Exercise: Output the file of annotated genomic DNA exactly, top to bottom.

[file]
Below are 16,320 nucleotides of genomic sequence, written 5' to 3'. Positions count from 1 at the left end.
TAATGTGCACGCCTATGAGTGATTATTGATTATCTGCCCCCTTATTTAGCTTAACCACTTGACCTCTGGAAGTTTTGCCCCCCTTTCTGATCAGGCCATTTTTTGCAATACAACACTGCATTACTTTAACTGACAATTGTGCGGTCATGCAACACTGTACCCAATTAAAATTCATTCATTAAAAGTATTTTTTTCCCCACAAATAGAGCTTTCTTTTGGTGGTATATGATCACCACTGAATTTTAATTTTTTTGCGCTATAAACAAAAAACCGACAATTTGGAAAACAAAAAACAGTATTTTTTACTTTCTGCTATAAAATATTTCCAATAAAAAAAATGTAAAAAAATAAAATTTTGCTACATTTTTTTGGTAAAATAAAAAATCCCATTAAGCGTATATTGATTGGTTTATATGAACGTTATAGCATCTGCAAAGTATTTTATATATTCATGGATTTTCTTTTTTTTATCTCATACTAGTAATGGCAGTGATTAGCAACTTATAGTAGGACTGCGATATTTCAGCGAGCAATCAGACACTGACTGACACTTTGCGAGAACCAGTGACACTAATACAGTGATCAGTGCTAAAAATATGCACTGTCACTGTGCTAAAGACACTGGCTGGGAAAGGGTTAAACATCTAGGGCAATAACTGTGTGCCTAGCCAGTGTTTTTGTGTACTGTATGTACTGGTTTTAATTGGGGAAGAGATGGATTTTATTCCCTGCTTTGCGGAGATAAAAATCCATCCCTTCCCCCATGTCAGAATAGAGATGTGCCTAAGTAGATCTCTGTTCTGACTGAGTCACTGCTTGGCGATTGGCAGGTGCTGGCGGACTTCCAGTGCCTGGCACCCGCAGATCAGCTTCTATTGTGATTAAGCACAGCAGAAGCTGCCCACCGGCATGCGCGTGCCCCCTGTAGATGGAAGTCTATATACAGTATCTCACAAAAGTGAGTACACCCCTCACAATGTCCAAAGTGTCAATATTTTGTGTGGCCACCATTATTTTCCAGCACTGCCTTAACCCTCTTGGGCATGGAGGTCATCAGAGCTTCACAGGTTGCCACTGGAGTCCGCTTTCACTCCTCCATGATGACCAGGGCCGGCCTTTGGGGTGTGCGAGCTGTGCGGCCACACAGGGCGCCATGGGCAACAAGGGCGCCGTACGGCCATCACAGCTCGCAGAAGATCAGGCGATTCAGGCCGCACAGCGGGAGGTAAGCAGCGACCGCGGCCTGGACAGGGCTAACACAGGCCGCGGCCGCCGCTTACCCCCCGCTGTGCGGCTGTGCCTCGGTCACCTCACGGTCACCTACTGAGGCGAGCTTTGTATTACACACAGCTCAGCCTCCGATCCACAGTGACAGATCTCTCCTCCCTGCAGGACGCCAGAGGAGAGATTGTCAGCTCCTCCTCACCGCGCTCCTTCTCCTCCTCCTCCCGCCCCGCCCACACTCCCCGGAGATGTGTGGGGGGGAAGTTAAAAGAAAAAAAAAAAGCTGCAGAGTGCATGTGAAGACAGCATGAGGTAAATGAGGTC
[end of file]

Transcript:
Below are 16,320 nucleotides of genomic sequence, written 5' to 3'. Positions count from 1 at the left end.
TAATGTGCACGCCTATGAGTGATTATTGATTATCTGCCCCCTTATTTAGCTTAACCACTTGACCTCTGGAAGTTTTGCCCCCCTTTCTGATCAGGCCATTTTTTGCAATACAACACTGCATTACTTTAACTGACAATTGTGCGGTCATGCAACACTGTACCCAATTAAAATTCATTCATTAAAAGTATTTTTTTCCCCACAAATAGAGCTTTCTTTTGGTGGTATATGATCACCACTGAATTTTAATTTTTTTGCGCTATAAACAAAAAACCGACAATTTGGAAAACAAAAAACAGTATTTTTTACTTTCTGCTATAAAATATTTCCAATAAAAAAAATGTAAAAAAATAAAATTTTGCTACATTTTTTTGGTAAAATAAAAAATCCCATTAAGCGTATATTGATTGGTTTATATGAACGTTATAGCATCTGCAAAGTATTTTATATATTCATGGATTTTCTTTTTTTTATCTCATACTAGTAATGGCAGTGATTAGCAACTTATAGTAGGACTGCGATATTTCAGCGAGCAATCAGACACTGACTGACACTTTGCGAGAACCAGTGACACTAATACAGTGATCAGTGCTAAAAATATGCACTGTCACTGTGCTAAAGACACTGGCTGGGAAAGGGTTAAACATCTAGGGCAATAACTGTGTGCCTAGCCAGTGTTTTTGTGTACTGTATGTACTGGTTTTAATTGGGGAAGAGATGGATTTTATTCCCTGCTTTGCGGAGATAAAAATCCATCCCTTCCCCCATGTCAGAATAGAGATGTGCCTAAGTAGATCTCTGTTCTGACTGAGTCACTGCTTGGCGATTGGCAGGTGCTGGCGGACTTCCAGTGCCTGGCACCCGCAGATCAGCTTCTATTGTGATTAAGCACAGCAGAAGCTGCCCACCGGCATGCGCGTGCCCCCTGTAGATGGAAGTCTATATACAGTATCTCACAAAAGTGAGTACACCCCTCACAATGTCCAAAGTGTCAATATTTTGTGTGGCCACCATTATTTTCCAGCACTGCCTTAACCCTCTTGGGCATGGAGGTCATCAGAGCTTCACAGGTTGCCACTGGAGTCCGCTTTCACTCCTCCATGATGACCAGGGCCGGCCTTTGGGGTGTGCGAGCTGTGCGGCCACACAGGGCGCCATGGGCAACAAGGGCGCCGTACGGCCATCACAGCTCGCAGAAGATCAGGCGATTCAGGCCGCACAGCGGGAGGTAAGCAGCGACCGCGGCCTGGACAGGGCTAACACAGGCCGCGGCCGCCGCTTACCCCCCGCTGTGCGGCTGTGCCTCGGTCACCTCACGGTCACCTACTGAGGCGAGCTTTGTATTACACACAGCTCAGCCTCCGATCCACAGTGACAGATCTCTCCTCCCTGCAGGACGCCAGAGGAGAGATTGTCAGCTCCTCCTCACCGCGCTCCTTCTCCTCCTCCTCCCGCCCCGCCCACACTCCCCGGAGATGTGTGGGGGGGAAGTTAAAAGAAAAAAAAAAAGCTGCAGAGTGCATGTGAAGACAGCATGAGGTAAATGAGGTC